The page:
Basically, in a scene, a character has a goal (maybe to fix a cup of coffee, thus allowing smell and taste to be interjected) then a conflict arises (they knock the mug over, spilling hot coffee on their lap, in could come sight and touch) and next a disaster (the phone rings, Aunt Ruby just died, time for sound).  
Moving from scene to summary will now allow the pace to quicken.  The character reacts to the news (they remember when growing up they were the only one Aunt Ruby never sent a birthday or Christmas present to (a long period of time in a short distance)) then they think about what just happened (Aunt Ruby became filthy rich when her husband died) now they make a decision (they will go to the funeral and put on a show of sorrow) then the character takes action based upon their decision (they take their best suit to the cleaners).  
So as we can see, by using the method of summary and scene we are able to transport our readers through time in a matter of a few sentences or several pages.
In Part II, we will explore two more methods for transporting our readers through time; flashback and slow motion.
Until next time,

Keep on thriving, keep on striving and keep on writing!

T.K. Millin

Tuesday, February 7, 2012

Showing is Believing: Grasp the Principle of Filtering and Never Tell Again

All writers start out as beginners.  Whether they spent years in school or ventured out on their own in search of their dreams, there was an invisible start line etched across the beginning of their pathway to a writer’s life.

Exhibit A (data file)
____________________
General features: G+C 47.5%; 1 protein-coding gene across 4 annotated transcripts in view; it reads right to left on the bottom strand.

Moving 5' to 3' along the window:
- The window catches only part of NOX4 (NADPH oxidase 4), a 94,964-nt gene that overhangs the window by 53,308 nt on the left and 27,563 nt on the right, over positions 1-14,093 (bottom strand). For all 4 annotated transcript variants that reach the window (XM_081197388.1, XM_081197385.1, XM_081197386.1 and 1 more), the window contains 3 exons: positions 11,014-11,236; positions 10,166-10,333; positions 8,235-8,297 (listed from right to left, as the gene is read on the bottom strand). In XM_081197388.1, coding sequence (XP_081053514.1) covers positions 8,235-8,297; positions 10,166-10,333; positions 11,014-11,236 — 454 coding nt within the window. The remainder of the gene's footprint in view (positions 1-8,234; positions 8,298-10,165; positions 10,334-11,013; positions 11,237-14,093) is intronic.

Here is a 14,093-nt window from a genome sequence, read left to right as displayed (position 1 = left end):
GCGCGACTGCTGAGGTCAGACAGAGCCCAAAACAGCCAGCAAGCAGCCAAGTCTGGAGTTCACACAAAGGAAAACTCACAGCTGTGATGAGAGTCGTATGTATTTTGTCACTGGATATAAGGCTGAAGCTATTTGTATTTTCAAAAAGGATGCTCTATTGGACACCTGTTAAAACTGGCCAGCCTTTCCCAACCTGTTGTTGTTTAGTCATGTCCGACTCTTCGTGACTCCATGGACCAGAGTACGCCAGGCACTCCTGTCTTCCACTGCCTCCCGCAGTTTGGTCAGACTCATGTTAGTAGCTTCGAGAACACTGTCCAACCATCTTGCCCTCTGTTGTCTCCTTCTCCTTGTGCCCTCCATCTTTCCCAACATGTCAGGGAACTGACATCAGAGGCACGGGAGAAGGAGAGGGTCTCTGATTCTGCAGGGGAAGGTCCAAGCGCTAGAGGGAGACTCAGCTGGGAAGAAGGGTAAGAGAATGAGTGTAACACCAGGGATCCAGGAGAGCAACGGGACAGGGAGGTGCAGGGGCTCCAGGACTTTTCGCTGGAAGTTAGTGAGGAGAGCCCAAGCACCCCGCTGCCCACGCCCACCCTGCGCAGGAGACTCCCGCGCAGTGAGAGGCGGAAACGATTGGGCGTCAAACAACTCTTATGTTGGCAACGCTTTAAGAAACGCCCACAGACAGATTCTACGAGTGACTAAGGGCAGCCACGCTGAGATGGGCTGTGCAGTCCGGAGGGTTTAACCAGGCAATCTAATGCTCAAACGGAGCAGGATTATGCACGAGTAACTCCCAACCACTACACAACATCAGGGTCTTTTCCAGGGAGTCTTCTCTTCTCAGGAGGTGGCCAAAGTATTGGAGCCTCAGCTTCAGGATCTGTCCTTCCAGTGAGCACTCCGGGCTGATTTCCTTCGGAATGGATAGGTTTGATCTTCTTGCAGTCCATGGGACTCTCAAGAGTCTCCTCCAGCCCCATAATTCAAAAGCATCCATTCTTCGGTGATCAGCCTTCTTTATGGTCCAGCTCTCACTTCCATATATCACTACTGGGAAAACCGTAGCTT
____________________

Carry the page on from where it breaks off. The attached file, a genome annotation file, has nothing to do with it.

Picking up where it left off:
Like many beginning authors, I started out writing all my stories in first person (read my post hereand ended every line of dialogue with an attribution of either she said, he said or they cried! (read my post about it here)
Then there was the infamous challenge of overcoming the don’t tell ‘em, show ’em syndrome.  If you ever find yourself wondering how in the world can you show something to the reader without telling them, then you are not alone.    
For example: It’s easy to think if my character has walked into a room and sat in a chair by the window and looked out and saw her neighbor fall to the ground that the only way my readers are going to know they fell is if I write the scene like this:
{Mary made her way to the chair by the window and graciously sat down.  She looked out the window and saw her neighbor, Mr. Pepper, standing in his front yard.  She noticed a strange look on his face and then she saw him clutch his chest and fall to his knees.}

In writing fiction, you will often times be writing through some observing consciousness and when you ask the reader to observe the observer, you start to tell not show and inadvertently get in their line of sight.  
By removing the filters, you allow your readers to remain inside the character’s stream of consciousness.